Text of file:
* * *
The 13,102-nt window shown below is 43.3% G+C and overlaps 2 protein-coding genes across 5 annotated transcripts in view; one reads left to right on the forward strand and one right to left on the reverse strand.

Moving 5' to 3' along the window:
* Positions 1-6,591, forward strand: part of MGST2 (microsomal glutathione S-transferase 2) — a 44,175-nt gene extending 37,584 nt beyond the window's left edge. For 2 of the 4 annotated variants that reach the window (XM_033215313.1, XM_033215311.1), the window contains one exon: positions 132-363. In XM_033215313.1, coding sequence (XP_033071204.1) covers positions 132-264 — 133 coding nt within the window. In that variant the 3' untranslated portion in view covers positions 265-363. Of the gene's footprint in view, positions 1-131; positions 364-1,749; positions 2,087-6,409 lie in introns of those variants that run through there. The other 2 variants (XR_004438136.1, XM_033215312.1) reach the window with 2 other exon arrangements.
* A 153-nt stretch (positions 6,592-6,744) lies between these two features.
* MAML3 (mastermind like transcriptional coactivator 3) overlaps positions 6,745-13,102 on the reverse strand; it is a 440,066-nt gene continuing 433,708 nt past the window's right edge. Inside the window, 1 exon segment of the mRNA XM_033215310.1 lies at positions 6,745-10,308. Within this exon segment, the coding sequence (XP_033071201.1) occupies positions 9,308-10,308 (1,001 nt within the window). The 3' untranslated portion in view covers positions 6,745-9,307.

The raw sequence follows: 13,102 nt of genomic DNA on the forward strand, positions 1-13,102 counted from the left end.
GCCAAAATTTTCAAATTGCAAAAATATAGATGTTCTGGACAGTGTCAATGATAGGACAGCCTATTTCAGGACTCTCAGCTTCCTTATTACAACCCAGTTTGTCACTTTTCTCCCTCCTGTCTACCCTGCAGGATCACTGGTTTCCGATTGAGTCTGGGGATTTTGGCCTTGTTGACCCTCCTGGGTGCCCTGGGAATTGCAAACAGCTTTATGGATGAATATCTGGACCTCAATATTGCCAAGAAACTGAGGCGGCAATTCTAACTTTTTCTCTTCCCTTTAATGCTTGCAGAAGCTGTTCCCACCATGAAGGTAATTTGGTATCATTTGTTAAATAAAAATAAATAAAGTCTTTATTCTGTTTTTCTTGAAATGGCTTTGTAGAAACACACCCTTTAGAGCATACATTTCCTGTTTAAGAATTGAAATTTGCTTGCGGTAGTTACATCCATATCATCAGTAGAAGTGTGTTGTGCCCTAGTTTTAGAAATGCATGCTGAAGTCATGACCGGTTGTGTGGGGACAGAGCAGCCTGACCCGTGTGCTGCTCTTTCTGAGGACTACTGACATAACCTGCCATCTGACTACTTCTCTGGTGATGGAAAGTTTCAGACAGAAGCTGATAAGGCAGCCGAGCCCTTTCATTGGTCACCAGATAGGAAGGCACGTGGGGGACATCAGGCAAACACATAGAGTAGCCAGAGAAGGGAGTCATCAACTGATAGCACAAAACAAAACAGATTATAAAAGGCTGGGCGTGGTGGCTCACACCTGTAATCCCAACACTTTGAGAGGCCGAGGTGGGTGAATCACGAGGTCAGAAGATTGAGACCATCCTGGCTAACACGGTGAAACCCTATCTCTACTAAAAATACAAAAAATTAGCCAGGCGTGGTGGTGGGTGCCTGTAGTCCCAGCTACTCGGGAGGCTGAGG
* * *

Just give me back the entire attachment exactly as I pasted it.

The 13,102-nt window shown below is 43.3% G+C and overlaps 2 protein-coding genes across 5 annotated transcripts in view; one reads left to right on the forward strand and one right to left on the reverse strand.

Moving 5' to 3' along the window:
* Positions 1-6,591, forward strand: part of MGST2 (microsomal glutathione S-transferase 2) — a 44,175-nt gene extending 37,584 nt beyond the window's left edge. For 2 of the 4 annotated variants that reach the window (XM_033215313.1, XM_033215311.1), the window contains one exon: positions 132-363. In XM_033215313.1, coding sequence (XP_033071204.1) covers positions 132-264 — 133 coding nt within the window. In that variant the 3' untranslated portion in view covers positions 265-363. Of the gene's footprint in view, positions 1-131; positions 364-1,749; positions 2,087-6,409 lie in introns of those variants that run through there. The other 2 variants (XR_004438136.1, XM_033215312.1) reach the window with 2 other exon arrangements.
* A 153-nt stretch (positions 6,592-6,744) lies between these two features.
* MAML3 (mastermind like transcriptional coactivator 3) overlaps positions 6,745-13,102 on the reverse strand; it is a 440,066-nt gene continuing 433,708 nt past the window's right edge. Inside the window, 1 exon segment of the mRNA XM_033215310.1 lies at positions 6,745-10,308. Within this exon segment, the coding sequence (XP_033071201.1) occupies positions 9,308-10,308 (1,001 nt within the window). The 3' untranslated portion in view covers positions 6,745-9,307.

The raw sequence follows: 13,102 nt of genomic DNA on the forward strand, positions 1-13,102 counted from the left end.
GCCAAAATTTTCAAATTGCAAAAATATAGATGTTCTGGACAGTGTCAATGATAGGACAGCCTATTTCAGGACTCTCAGCTTCCTTATTACAACCCAGTTTGTCACTTTTCTCCCTCCTGTCTACCCTGCAGGATCACTGGTTTCCGATTGAGTCTGGGGATTTTGGCCTTGTTGACCCTCCTGGGTGCCCTGGGAATTGCAAACAGCTTTATGGATGAATATCTGGACCTCAATATTGCCAAGAAACTGAGGCGGCAATTCTAACTTTTTCTCTTCCCTTTAATGCTTGCAGAAGCTGTTCCCACCATGAAGGTAATTTGGTATCATTTGTTAAATAAAAATAAATAAAGTCTTTATTCTGTTTTTCTTGAAATGGCTTTGTAGAAACACACCCTTTAGAGCATACATTTCCTGTTTAAGAATTGAAATTTGCTTGCGGTAGTTACATCCATATCATCAGTAGAAGTGTGTTGTGCCCTAGTTTTAGAAATGCATGCTGAAGTCATGACCGGTTGTGTGGGGACAGAGCAGCCTGACCCGTGTGCTGCTCTTTCTGAGGACTACTGACATAACCTGCCATCTGACTACTTCTCTGGTGATGGAAAGTTTCAGACAGAAGCTGATAAGGCAGCCGAGCCCTTTCATTGGTCACCAGATAGGAAGGCACGTGGGGGACATCAGGCAAACACATAGAGTAGCCAGAGAAGGGAGTCATCAACTGATAGCACAAAACAAAACAGATTATAAAAGGCTGGGCGTGGTGGCTCACACCTGTAATCCCAACACTTTGAGAGGCCGAGGTGGGTGAATCACGAGGTCAGAAGATTGAGACCATCCTGGCTAACACGGTGAAACCCTATCTCTACTAAAAATACAAAAAATTAGCCAGGCGTGGTGGTGGGTGCCTGTAGTCCCAGCTACTCGGGAGGCTGAGG